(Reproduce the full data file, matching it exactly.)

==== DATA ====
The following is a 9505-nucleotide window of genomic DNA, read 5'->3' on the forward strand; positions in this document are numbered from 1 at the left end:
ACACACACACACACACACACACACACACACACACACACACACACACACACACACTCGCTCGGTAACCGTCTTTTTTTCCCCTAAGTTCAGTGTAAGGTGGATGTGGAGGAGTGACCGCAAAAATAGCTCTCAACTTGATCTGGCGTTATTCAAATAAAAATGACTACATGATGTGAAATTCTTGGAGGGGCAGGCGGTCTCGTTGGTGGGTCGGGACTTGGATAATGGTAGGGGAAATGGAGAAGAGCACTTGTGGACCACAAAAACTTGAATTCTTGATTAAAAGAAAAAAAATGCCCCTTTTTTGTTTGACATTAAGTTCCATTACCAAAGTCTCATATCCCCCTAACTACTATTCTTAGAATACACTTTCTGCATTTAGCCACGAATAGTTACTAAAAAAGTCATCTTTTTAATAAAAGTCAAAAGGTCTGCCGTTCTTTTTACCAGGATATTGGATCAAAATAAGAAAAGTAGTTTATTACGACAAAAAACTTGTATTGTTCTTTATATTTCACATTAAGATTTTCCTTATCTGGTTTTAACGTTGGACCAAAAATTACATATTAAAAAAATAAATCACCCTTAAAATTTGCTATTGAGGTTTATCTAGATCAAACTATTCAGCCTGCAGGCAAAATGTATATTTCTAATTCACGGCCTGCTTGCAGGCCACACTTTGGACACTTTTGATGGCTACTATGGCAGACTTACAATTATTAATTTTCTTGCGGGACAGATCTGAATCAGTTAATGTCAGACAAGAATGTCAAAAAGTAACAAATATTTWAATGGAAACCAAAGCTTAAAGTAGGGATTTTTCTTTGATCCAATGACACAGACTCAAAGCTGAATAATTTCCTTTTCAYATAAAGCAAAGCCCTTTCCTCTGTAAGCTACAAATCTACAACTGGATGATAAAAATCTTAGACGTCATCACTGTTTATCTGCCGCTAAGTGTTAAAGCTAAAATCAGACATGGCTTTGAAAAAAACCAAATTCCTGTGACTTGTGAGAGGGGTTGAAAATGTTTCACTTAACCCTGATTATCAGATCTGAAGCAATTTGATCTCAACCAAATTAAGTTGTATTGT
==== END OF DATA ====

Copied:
The following is a 9505-nucleotide window of genomic DNA, read 5'->3' on the forward strand; positions in this document are numbered from 1 at the left end:
ACACACACACACACACACACACACACACACACACACACACACACACACACACACTCGCTCGGTAACCGTCTTTTTTTCCCCTAAGTTCAGTGTAAGGTGGATGTGGAGGAGTGACCGCAAAAATAGCTCTCAACTTGATCTGGCGTTATTCAAATAAAAATGACTACATGATGTGAAATTCTTGGAGGGGCAGGCGGTCTCGTTGGTGGGTCGGGACTTGGATAATGGTAGGGGAAATGGAGAAGAGCACTTGTGGACCACAAAAACTTGAATTCTTGATTAAAAGAAAAAAAATGCCCCTTTTTTGTTTGACATTAAGTTCCATTACCAAAGTCTCATATCCCCCTAACTACTATTCTTAGAATACACTTTCTGCATTTAGCCACGAATAGTTACTAAAAAAGTCATCTTTTTAATAAAAGTCAAAAGGTCTGCCGTTCTTTTTACCAGGATATTGGATCAAAATAAGAAAAGTAGTTTATTACGACAAAAAACTTGTATTGTTCTTTATATTTCACATTAAGATTTTCCTTATCTGGTTTTAACGTTGGACCAAAAATTACATATTAAAAAAATAAATCACCCTTAAAATTTGCTATTGAGGTTTATCTAGATCAAACTATTCAGCCTGCAGGCAAAATGTATATTTCTAATTCACGGCCTGCTTGCAGGCCACACTTTGGACACTTTTGATGGCTACTATGGCAGACTTACAATTATTAATTTTCTTGCGGGACAGATCTGAATCAGTTAATGTCAGACAAGAATGTCAAAAAGTAACAAATATTTWAATGGAAACCAAAGCTTAAAGTAGGGATTTTTCTTTGATCCAATGACACAGACTCAAAGCTGAATAATTTCCTTTTCAYATAAAGCAAAGCCCTTTCCTCTGTAAGCTACAAATCTACAACTGGATGATAAAAATCTTAGACGTCATCACTGTTTATCTGCCGCTAAGTGTTAAAGCTAAAATCAGACATGGCTTTGAAAAAAACCAAATTCCTGTGACTTGTGAGAGGGGTTGAAAATGTTTCACTTAACCCTGATTATCAGATCTGAAGCAATTTGATCTCAACCAAATTAAGTTGTATTGT